Four Tips for Leaving a Company on Good Terms

Executive Vice President Perry Davis shares four lessons on legacy building from four decades at Leggett & Platt.

By Ren Bishop

Nov 2019

Shaking hands stock image
Photo courtesy ShutterstockLeave a good impression when you leave a company behind.

Perry Davis thought that his Leggett & Platt job was temporary. He had just graduated from Missouri Southern State University, jobs were scarce, and he needed some experience before he got a “real” job. That was 1980, and he was a customer service representative. Nearly four decades later, now the Executive Vice President Davis is retiring from his first, and only, company. He shares his advice on leading and leaving a company well.

Tip 1: Focus on Relationships

At the heart of everything he’s done, Davis has been hyper-focused on building and maintaining relationships. “I have always had a passion for our greatest asset, which is our customers. But regardless of where you work, you have customers. If you clean bathrooms, you have customers. And if you have co-workers you care about, you have true friends.”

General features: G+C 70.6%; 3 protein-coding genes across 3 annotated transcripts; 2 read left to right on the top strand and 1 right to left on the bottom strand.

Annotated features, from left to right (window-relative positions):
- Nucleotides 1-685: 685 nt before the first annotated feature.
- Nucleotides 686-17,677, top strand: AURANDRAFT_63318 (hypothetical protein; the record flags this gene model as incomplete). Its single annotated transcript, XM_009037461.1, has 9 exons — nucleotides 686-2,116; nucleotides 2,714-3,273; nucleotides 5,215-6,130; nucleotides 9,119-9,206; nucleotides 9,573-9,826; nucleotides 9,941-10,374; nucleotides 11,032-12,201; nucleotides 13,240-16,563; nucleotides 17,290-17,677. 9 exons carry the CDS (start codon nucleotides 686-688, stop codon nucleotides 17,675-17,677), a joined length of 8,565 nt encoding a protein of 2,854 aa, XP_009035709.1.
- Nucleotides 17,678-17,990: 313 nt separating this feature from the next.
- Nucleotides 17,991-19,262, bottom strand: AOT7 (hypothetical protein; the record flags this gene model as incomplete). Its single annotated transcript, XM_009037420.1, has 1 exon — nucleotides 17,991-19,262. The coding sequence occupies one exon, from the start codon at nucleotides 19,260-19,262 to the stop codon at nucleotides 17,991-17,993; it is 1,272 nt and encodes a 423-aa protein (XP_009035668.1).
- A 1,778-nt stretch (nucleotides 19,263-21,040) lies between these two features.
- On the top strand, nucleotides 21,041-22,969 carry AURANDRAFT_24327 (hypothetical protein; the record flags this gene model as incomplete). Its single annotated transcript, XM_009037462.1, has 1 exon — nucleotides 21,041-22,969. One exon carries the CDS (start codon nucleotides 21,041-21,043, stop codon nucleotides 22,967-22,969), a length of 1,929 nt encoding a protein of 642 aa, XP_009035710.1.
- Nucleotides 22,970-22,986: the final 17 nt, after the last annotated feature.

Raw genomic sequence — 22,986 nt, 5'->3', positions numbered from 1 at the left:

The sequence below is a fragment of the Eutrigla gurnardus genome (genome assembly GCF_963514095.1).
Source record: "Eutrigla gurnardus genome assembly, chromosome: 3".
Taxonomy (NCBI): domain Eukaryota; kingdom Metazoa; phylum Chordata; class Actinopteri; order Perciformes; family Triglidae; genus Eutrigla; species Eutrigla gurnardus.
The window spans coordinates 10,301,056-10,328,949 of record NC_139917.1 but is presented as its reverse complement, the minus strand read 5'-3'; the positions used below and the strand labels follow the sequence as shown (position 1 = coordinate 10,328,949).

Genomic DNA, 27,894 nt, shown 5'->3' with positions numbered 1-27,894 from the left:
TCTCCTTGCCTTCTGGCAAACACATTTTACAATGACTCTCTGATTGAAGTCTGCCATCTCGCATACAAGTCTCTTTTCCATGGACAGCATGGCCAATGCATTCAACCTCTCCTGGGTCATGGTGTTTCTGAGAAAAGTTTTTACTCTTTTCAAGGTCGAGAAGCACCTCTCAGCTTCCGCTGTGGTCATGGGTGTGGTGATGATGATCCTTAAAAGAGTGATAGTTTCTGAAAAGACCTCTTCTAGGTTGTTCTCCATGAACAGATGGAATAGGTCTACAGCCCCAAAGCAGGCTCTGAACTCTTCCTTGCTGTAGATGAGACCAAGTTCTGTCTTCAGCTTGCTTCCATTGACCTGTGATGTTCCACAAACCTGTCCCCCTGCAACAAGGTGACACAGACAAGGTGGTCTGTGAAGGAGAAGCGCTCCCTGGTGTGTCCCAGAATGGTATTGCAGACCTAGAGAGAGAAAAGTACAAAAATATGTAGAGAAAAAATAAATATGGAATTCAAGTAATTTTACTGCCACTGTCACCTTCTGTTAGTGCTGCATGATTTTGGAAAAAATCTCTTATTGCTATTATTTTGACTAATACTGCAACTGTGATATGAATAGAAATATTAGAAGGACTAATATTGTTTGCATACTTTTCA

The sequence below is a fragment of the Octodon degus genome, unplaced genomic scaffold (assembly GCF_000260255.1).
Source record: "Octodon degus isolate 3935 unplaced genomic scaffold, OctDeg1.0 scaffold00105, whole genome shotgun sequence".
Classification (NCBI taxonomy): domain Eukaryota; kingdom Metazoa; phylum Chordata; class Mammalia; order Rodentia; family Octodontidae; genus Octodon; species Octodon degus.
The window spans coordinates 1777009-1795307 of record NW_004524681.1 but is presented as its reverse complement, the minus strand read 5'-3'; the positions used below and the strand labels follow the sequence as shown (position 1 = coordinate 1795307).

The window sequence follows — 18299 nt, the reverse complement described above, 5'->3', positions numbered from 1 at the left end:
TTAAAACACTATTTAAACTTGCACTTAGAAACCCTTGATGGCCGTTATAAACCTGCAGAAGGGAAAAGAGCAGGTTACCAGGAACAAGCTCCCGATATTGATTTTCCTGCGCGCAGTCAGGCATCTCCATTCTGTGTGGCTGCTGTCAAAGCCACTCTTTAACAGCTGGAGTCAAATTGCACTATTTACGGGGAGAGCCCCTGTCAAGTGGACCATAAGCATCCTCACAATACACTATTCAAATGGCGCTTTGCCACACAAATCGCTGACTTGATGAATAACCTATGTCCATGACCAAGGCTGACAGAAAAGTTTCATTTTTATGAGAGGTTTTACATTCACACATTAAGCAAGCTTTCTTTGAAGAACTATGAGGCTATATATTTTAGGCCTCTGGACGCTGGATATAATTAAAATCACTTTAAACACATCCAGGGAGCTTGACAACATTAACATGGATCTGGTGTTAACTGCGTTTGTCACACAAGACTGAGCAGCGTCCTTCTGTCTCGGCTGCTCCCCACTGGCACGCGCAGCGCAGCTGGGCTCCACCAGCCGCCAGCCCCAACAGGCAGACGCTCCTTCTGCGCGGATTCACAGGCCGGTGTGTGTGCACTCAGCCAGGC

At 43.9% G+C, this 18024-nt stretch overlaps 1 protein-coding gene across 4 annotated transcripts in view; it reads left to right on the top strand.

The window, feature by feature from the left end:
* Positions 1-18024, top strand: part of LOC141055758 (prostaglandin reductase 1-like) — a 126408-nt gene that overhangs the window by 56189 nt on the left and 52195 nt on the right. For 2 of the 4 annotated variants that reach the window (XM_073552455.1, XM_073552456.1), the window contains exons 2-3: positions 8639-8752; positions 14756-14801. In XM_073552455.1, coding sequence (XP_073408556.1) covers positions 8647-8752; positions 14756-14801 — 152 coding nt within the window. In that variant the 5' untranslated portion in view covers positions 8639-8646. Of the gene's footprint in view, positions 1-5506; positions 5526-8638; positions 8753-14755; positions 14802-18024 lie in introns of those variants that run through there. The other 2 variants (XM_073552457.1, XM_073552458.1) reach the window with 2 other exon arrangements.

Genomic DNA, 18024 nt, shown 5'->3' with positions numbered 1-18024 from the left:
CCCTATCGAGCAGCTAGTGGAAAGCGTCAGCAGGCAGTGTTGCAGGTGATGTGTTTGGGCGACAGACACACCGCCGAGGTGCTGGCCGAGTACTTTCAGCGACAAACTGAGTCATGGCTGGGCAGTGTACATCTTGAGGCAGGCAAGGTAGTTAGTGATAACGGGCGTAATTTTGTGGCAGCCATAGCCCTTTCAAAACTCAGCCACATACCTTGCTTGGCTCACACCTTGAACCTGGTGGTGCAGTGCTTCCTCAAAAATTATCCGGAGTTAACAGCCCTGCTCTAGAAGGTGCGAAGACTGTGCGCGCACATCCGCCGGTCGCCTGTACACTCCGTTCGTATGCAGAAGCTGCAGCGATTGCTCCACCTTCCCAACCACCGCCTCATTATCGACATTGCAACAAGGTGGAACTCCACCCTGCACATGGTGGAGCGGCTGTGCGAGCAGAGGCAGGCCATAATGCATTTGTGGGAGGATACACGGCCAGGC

Tip 2: Find a Mentor

Like many successful business leaders, Davis managed to find a true mentor who helped motivate Davis to strive for more in every aspect of his life. “The moment that had the biggest impact on me was likely around the year 2000 when I lost a great friend and boss, Ted Cowan,who tragically passed away from brain cancer. I was named to his position, and I just knew I could not let him down. I think about him a lot.”

Tip 3: Cheer for Your Team

Davis led L&P to acquire Elite Comfort Systems Inc. for $1.3 billion in 2019. That purchase positioned the company for future industry success. Davis credits his talented team for the successful purchase. “I like to have folks working for me who are smarter than I am. I’m a person who believes that if you are not liked and if you do not treat your fellow partners with respect, you’re not going anywhere in the business world.”

Tip 4: Be Replaceable 

Train talent and deploy them so that you’re easily, and happily, replaced when the time comes. “The day I leave, no one will notice. We have a great pool of talented individuals coming up to assume roles of higher and higher responsibility. To me, that is ultimate satisfaction.”